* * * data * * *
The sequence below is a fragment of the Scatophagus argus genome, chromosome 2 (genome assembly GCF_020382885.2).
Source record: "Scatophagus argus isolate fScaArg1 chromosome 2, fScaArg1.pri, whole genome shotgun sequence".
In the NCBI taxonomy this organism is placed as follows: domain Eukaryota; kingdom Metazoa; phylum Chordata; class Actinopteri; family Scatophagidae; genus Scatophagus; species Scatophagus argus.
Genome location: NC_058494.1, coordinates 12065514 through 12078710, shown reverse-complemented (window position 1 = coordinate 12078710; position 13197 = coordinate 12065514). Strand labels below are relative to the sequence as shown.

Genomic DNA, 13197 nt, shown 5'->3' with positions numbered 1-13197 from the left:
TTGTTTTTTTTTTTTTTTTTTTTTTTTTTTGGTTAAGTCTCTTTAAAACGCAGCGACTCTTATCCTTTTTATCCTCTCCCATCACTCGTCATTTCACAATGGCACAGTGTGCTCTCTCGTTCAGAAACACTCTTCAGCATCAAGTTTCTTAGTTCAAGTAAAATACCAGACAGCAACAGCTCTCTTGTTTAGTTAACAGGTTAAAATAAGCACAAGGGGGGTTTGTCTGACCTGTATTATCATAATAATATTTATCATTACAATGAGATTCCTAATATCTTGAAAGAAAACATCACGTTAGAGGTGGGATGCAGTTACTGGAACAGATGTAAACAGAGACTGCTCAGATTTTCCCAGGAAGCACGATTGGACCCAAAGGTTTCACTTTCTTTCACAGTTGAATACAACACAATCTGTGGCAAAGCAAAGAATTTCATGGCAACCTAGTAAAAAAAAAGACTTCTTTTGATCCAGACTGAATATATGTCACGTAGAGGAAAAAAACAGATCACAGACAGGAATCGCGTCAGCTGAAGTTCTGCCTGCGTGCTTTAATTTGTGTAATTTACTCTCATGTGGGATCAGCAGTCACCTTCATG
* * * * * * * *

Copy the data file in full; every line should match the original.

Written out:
The sequence below is a fragment of the Scatophagus argus genome, chromosome 2 (genome assembly GCF_020382885.2).
Source record: "Scatophagus argus isolate fScaArg1 chromosome 2, fScaArg1.pri, whole genome shotgun sequence".
In the NCBI taxonomy this organism is placed as follows: domain Eukaryota; kingdom Metazoa; phylum Chordata; class Actinopteri; family Scatophagidae; genus Scatophagus; species Scatophagus argus.
Genome location: NC_058494.1, coordinates 12065514 through 12078710, shown reverse-complemented (window position 1 = coordinate 12078710; position 13197 = coordinate 12065514). Strand labels below are relative to the sequence as shown.

Genomic DNA, 13197 nt, shown 5'->3' with positions numbered 1-13197 from the left:
TTGTTTTTTTTTTTTTTTTTTTTTTTTTTTGGTTAAGTCTCTTTAAAACGCAGCGACTCTTATCCTTTTTATCCTCTCCCATCACTCGTCATTTCACAATGGCACAGTGTGCTCTCTCGTTCAGAAACACTCTTCAGCATCAAGTTTCTTAGTTCAAGTAAAATACCAGACAGCAACAGCTCTCTTGTTTAGTTAACAGGTTAAAATAAGCACAAGGGGGGTTTGTCTGACCTGTATTATCATAATAATATTTATCATTACAATGAGATTCCTAATATCTTGAAAGAAAACATCACGTTAGAGGTGGGATGCAGTTACTGGAACAGATGTAAACAGAGACTGCTCAGATTTTCCCAGGAAGCACGATTGGACCCAAAGGTTTCACTTTCTTTCACAGTTGAATACAACACAATCTGTGGCAAAGCAAAGAATTTCATGGCAACCTAGTAAAAAAAAAGACTTCTTTTGATCCAGACTGAATATATGTCACGTAGAGGAAAAAAACAGATCACAGACAGGAATCGCGTCAGCTGAAGTTCTGCCTGCGTGCTTTAATTTGTGTAATTTACTCTCATGTGGGATCAGCAGTCACCTTCATG